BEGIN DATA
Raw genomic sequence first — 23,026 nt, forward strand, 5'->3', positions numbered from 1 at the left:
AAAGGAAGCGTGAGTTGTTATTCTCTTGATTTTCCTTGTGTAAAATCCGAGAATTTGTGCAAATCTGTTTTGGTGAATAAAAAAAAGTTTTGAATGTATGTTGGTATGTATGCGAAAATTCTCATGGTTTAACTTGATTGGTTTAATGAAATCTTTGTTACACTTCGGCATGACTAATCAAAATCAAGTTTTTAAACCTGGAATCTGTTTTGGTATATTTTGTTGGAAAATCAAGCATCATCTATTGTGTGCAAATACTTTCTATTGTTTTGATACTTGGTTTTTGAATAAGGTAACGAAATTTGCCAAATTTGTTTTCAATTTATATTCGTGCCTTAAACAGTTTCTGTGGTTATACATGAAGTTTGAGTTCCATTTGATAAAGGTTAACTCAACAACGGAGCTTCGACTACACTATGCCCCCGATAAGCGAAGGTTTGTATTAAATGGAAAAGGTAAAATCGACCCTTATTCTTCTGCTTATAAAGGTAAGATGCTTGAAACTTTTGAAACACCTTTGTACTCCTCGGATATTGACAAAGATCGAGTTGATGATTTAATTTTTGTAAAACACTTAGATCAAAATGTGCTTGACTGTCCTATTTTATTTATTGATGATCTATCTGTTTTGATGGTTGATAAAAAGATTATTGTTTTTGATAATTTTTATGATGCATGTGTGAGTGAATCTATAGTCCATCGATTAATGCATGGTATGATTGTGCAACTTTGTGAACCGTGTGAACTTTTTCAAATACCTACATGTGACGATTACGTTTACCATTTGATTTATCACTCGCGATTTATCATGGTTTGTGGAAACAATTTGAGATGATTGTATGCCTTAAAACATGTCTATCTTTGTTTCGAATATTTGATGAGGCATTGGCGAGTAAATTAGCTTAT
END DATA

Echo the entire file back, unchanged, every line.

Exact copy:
Raw genomic sequence first — 23,026 nt, forward strand, 5'->3', positions numbered from 1 at the left:
AAAGGAAGCGTGAGTTGTTATTCTCTTGATTTTCCTTGTGTAAAATCCGAGAATTTGTGCAAATCTGTTTTGGTGAATAAAAAAAAGTTTTGAATGTATGTTGGTATGTATGCGAAAATTCTCATGGTTTAACTTGATTGGTTTAATGAAATCTTTGTTACACTTCGGCATGACTAATCAAAATCAAGTTTTTAAACCTGGAATCTGTTTTGGTATATTTTGTTGGAAAATCAAGCATCATCTATTGTGTGCAAATACTTTCTATTGTTTTGATACTTGGTTTTTGAATAAGGTAACGAAATTTGCCAAATTTGTTTTCAATTTATATTCGTGCCTTAAACAGTTTCTGTGGTTATACATGAAGTTTGAGTTCCATTTGATAAAGGTTAACTCAACAACGGAGCTTCGACTACACTATGCCCCCGATAAGCGAAGGTTTGTATTAAATGGAAAAGGTAAAATCGACCCTTATTCTTCTGCTTATAAAGGTAAGATGCTTGAAACTTTTGAAACACCTTTGTACTCCTCGGATATTGACAAAGATCGAGTTGATGATTTAATTTTTGTAAAACACTTAGATCAAAATGTGCTTGACTGTCCTATTTTATTTATTGATGATCTATCTGTTTTGATGGTTGATAAAAAGATTATTGTTTTTGATAATTTTTATGATGCATGTGTGAGTGAATCTATAGTCCATCGATTAATGCATGGTATGATTGTGCAACTTTGTGAACCGTGTGAACTTTTTCAAATACCTACATGTGACGATTACGTTTACCATTTGATTTATCACTCGCGATTTATCATGGTTTGTGGAAACAATTTGAGATGATTGTATGCCTTAAAACATGTCTATCTTTGTTTCGAATATTTGATGAGGCATTGGCGAGTAAATTAGCTTAT